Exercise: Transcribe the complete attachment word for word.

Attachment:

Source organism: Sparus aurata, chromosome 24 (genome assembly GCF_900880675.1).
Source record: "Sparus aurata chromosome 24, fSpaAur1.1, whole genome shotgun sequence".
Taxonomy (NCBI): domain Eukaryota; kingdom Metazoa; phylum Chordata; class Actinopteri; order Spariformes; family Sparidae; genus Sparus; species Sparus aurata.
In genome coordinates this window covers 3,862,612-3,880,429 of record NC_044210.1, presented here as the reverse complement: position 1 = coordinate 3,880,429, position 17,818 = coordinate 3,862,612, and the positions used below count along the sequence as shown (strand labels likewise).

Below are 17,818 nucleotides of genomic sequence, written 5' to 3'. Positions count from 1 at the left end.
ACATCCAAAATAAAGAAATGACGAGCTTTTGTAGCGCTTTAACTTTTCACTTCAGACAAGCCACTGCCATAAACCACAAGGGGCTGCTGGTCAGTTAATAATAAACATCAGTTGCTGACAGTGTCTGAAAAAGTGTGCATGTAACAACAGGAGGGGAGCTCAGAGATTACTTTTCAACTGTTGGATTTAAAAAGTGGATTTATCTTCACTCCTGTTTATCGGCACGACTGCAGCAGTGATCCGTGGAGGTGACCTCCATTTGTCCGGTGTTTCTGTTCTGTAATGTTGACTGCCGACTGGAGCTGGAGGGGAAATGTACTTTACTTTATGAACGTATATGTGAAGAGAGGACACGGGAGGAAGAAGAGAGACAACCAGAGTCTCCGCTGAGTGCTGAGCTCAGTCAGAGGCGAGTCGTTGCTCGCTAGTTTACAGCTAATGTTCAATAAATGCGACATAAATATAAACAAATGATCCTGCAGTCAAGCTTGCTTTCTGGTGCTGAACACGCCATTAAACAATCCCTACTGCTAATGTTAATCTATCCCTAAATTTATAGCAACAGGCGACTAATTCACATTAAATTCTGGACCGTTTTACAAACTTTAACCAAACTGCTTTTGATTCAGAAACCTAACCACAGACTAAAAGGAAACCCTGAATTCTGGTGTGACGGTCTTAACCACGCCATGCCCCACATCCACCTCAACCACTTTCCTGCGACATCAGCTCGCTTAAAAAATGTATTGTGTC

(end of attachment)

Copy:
Source organism: Sparus aurata, chromosome 24 (genome assembly GCF_900880675.1).
Source record: "Sparus aurata chromosome 24, fSpaAur1.1, whole genome shotgun sequence".
Taxonomy (NCBI): domain Eukaryota; kingdom Metazoa; phylum Chordata; class Actinopteri; order Spariformes; family Sparidae; genus Sparus; species Sparus aurata.
In genome coordinates this window covers 3,862,612-3,880,429 of record NC_044210.1, presented here as the reverse complement: position 1 = coordinate 3,880,429, position 17,818 = coordinate 3,862,612, and the positions used below count along the sequence as shown (strand labels likewise).

Below are 17,818 nucleotides of genomic sequence, written 5' to 3'. Positions count from 1 at the left end.
ACATCCAAAATAAAGAAATGACGAGCTTTTGTAGCGCTTTAACTTTTCACTTCAGACAAGCCACTGCCATAAACCACAAGGGGCTGCTGGTCAGTTAATAATAAACATCAGTTGCTGACAGTGTCTGAAAAAGTGTGCATGTAACAACAGGAGGGGAGCTCAGAGATTACTTTTCAACTGTTGGATTTAAAAAGTGGATTTATCTTCACTCCTGTTTATCGGCACGACTGCAGCAGTGATCCGTGGAGGTGACCTCCATTTGTCCGGTGTTTCTGTTCTGTAATGTTGACTGCCGACTGGAGCTGGAGGGGAAATGTACTTTACTTTATGAACGTATATGTGAAGAGAGGACACGGGAGGAAGAAGAGAGACAACCAGAGTCTCCGCTGAGTGCTGAGCTCAGTCAGAGGCGAGTCGTTGCTCGCTAGTTTACAGCTAATGTTCAATAAATGCGACATAAATATAAACAAATGATCCTGCAGTCAAGCTTGCTTTCTGGTGCTGAACACGCCATTAAACAATCCCTACTGCTAATGTTAATCTATCCCTAAATTTATAGCAACAGGCGACTAATTCACATTAAATTCTGGACCGTTTTACAAACTTTAACCAAACTGCTTTTGATTCAGAAACCTAACCACAGACTAAAAGGAAACCCTGAATTCTGGTGTGACGGTCTTAACCACGCCATGCCCCACATCCACCTCAACCACTTTCCTGCGACATCAGCTCGCTTAAAAAATGTATTGTGTC